Here, ${r}_{e}$ is the classical electron radius and α is the fine structure constant. Each of these can be written as follows.

${r}_{e}=\frac{{e}^{2}}{4\pi {\epsilon}_{0}{m}_{e}{c}^{2}}.$ (20)

$\alpha =\frac{{e}^{2}}{4\pi {\epsilon}_{0}\hslash c}.$ (21)

Also, the radius of the electron orbital derived by Bohr can be rewritten as follows.

${r}_{n}=4\pi {\epsilon}_{0}\frac{{\hslash}^{2}}{m{e}^{2}}{n}^{2}=\frac{{e}^{2}}{4\pi {\epsilon}_{0}{m}_{e}{c}^{2}}{\left(\frac{4\pi {\epsilon}_{0}\hslash c}{{e}^{2}}\right)}^{2}{n}^{2}=\frac{{r}_{e}}{{\alpha}^{2}}{n}^{2}=\frac{{\lambda}_{C}}{2\pi \alpha}{n}^{2}.$ (22)

If the value of ${r}_{n}$ in Equation (22) is substituted into Equation (16),

${m}_{e}{v}_{n}\frac{{\lambda}_{C}}{\alpha}{n}^{2}={m}_{e}c{\lambda}_{C}n.$ (23)

Using this,

$\frac{{v}_{n}}{c}=\frac{\alpha}{n}.$ (24)

Equation (24) is the core part of Bohr’s quantum condition (17) [2]. This condition is non-relativistically correct, but relativistically it is incorrect. However, Equation (24) is also valid when deriving a relativistic formula.

When both sides of Equation (24) are squared, and then multiplied by ${m}_{e}/2$,

$\frac{1}{2}\frac{{m}_{e}{v}_{n}^{2}}{{c}^{2}}=\frac{1}{2}\frac{{m}_{e}{\alpha}^{2}}{{n}^{2}}.$ (25)

Hence,

${E}_{\mathrm{BO},n}=-{K}_{cl,n}=-\frac{1}{2}{m}_{e}{v}_{n}^{2}=-\frac{{\alpha}^{2}{m}_{e}{c}^{2}}{2{n}^{2}}=-\frac{1}{2}{\left(\frac{1}{4\pi {\epsilon}_{0}}\right)}^{2}\frac{{m}_{e}{e}^{4}}{{\hslash}^{2}}\cdot \frac{1}{{n}^{2}},n=1,2,\cdot \cdot \cdot .$ (26)

Bohr thought that the kinetic energy of an electron constituting an atom was $\left(1/2\right){m}_{e}{v}_{n}^{2}$. However, to derive more precise energy levels, the relativistic kinetic energy of the electron must be treated as a problem.

The author has previously derived the following relationships applicable to the electron constituting a hydrogen atom [3].

${\left({m}_{n}{c}^{2}\right)}^{2}+{p}_{n}^{2}{c}^{2}={\left({m}_{\mathrm{e}}{c}^{2}\right)}^{2}.$ (27)

Here, m_{n} is the mass of an electron in a state where the principal quantum number is n.

Also, the relativistic kinetic energy ${K}_{\mathrm{re},n}$ of an electron in a hydrogen atom can be defined as follows.

${K}_{\mathrm{re},n}={m}_{0}{c}^{2}-{m}_{n}{c}^{2}.$ (28)

Therefore, when Equation (16) is taken into account, the energy levels ${E}_{\mathrm{SU},n}$ of a hydrogen atom are as follows.

${E}_{\mathrm{SU},n}=-{K}_{\mathrm{re},n}={m}_{n}{c}^{2}-{m}_{0}{c}^{2}.$ (29)

Here, ${E}_{\mathrm{SU},n}$ is the energy levels of a hydrogen atom predicted by Suto.

Incidentally, it is known that the following relationship can be derived from Equation (4).

$m={m}_{0}{\left(1-\frac{{v}^{2}}{{c}^{2}}\right)}^{-1/2}.$ (30)

If the method which derived Equation (30) is also applied to Equation (27), the following relationship can be derived.

${m}_{n}={m}_{e}{\left(1+\frac{{v}_{n}^{2}}{{c}^{2}}\right)}^{-1/2}.$ (31)

However, the discreteness of the quantum world is not incorporated into Equation (31). Thus, Equation (24) is applied, and Equation (31) is changed to the following quantum theoretic formula.

${m}_{n}={m}_{e}{\left(1+\frac{{\alpha}^{2}}{{n}^{2}}\right)}^{-1/2}.$ (32)

If Equation (32) is substituted into Equation (29), the following formula is obtained.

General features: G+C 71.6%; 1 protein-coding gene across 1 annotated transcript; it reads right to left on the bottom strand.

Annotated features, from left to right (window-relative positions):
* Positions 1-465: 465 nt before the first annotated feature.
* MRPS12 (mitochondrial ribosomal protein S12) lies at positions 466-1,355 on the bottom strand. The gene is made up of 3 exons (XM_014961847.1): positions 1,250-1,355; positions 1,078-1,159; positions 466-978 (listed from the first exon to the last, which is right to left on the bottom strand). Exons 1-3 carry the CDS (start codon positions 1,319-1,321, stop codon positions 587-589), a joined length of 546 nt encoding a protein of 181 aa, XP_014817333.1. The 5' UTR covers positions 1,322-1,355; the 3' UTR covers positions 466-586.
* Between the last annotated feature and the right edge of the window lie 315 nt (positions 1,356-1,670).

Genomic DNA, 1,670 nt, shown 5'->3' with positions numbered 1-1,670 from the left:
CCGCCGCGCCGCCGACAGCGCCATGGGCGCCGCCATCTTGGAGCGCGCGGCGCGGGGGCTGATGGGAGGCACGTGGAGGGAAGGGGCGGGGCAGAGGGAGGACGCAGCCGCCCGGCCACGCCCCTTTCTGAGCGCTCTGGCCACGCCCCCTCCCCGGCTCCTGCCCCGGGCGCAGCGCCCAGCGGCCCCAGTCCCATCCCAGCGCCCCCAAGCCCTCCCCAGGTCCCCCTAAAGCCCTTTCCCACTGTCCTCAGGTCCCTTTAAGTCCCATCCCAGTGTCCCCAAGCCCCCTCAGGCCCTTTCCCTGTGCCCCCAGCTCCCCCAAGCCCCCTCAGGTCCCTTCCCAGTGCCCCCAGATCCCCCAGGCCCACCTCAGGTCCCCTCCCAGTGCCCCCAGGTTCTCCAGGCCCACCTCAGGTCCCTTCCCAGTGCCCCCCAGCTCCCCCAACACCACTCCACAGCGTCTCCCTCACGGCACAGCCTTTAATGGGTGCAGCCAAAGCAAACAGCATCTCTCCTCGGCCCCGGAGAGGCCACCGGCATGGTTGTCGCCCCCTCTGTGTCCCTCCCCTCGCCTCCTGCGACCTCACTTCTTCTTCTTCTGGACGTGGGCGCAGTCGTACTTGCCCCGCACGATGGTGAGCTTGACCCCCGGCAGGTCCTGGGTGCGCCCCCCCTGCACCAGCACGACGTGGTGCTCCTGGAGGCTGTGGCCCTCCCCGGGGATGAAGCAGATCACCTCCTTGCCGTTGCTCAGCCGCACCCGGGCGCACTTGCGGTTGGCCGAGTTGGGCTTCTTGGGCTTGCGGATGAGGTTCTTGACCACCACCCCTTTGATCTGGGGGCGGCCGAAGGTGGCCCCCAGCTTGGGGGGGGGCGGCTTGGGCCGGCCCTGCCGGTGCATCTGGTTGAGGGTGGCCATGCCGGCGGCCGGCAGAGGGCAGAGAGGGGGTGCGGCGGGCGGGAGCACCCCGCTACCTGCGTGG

${E}_{\mathrm{SU},n}={m}_{e}{c}^{2}\left[{\left(1+\frac{{\alpha}^{2}}{{n}^{2}}\right)}^{-1/2}-1\right]$ (33a)

$={m}_{e}{c}^{2}\left[{\left(\frac{{n}^{2}}{{n}^{2}+{\alpha}^{2}}\right)}^{1/2}-1\right],n=0,1,2,\cdot \cdot \cdot .$ (33b)

what should be noted here is that Equation (33) has an n = 0 energy level. This state is also not included in the solutions of the relativistic wave equation of Dirac.

The existence of an n = 0 energy level in the hydrogen atom has already been predicted in a past paper [4]. However, in References [4], Equation (33) was derived by assuming Equation (24). In the present case, success has been achieved in logically deriving Equation (24).

Here, if the part in parentheses in Equation (33a) is developed as a Taylor series,

${E}_{\mathrm{SU},n}={m}_{e}{c}^{2}\left[\left(1-\frac{{\alpha}^{2}}{2{n}^{2}}+\frac{3{\alpha}^{4}}{8{n}^{4}}-\frac{5{\alpha}^{6}}{16{n}^{6}}+\cdot \cdot \cdot \right)-1\right]$ (34a)

$\approx -\frac{{\alpha}^{2}{m}_{e}{c}^{2}}{2{n}^{2}}.$ (34b)

From this, it is evident that Equation (26) derived by Bohr is an approximation of Equation (33).

Next, the following table summarizes the energies of a hydrogen atom obtained from Equation (26) and Equation (33) (Table 1).

The following values of CODATA were used when calculating energies.

$\alpha =7.2973525693\times {10}^{-3}.$

$c=2.99792458\times {10}^{8}\text{m}\cdot {\text{s}}^{-1}.$

${m}_{\text{e}}=9.1093837015\times {10}^{-31}\text{kg}\text{.}$

4. Conclusions

The following table summarizes formulas of physical quantities derived from classical theory and relativistic arguments (Table 2).

Table 1. Comparison of the energies of a hydrogen atom predicted by Bohr’s classical quantum theory and this paper.

Table 2. Classical formulas (Classical mechanics and classical quantum theory) and formulas derived in this paper for physical quantities.

The energies ${E}_{\mathrm{SU},n}$ and ${E}_{\mathrm{BO},n}$ approach each other, and their values are difficult to experimentally distinguish. However, the decisive difference between the two is the existence of an n = 0 energy level. This paper has discussed cases including only the quantum number n.

This point falls far short of a finished quantum mechanics. Finding more exact energy levels will require to solve the relativistic wave equation derived by the author [5] [6].

However, even in discussion at the level of this paper, it can be concluded that quantum mechanics is an incomplete theory.

Acknowledgements

I would like to express my thanks to the staff at ACN Translation Services for their translation assistance.

References

[1] Sommerfeld, A. (1923) Atomic Structure and Spectral Lines, Methuen & Co. Ltd., London, 528.

[2] Suto, K. (2019) The Relationship Enfolded in Bohr’s Quantum Condition and a Previously Unknown Formula for Kinetic Energy. Applied Physics Research, 11, 19-34.

https://doi.org/10.5539/apr.v11n1p19

[3] Suto, K. (2011) An Energy-Momentum Relationship for a Bound Electron Inside a Hydrogen Atom. Physics Essays, 24, 301-307.

https://doi.org/10.4006/1.3583810

[4] Suto, K. (2014) n = 0 Energy Level Present in the Hydrogen Atom. Applied Physics Research, 6, 109-115.

https://doi.org/10.5539/apr.v6n5p109

[5] Suto, K. (2014) Previously Unknown Ultra-Low Energy Level of the Hydrogen Atom Whose Existence Can Be Predicted. Applied Physics Research, 6, 64-73.

https://doi.org/10.5539/apr.v6n6p64

[6] Suto, K. (2018) Derivation of a Relativistic Wave Equation More Profound Than Dirac’s Relativistic Wave Equation. Applied Physics Research, 10, 102-108.

https://doi.org/10.5539/apr.v10n6p102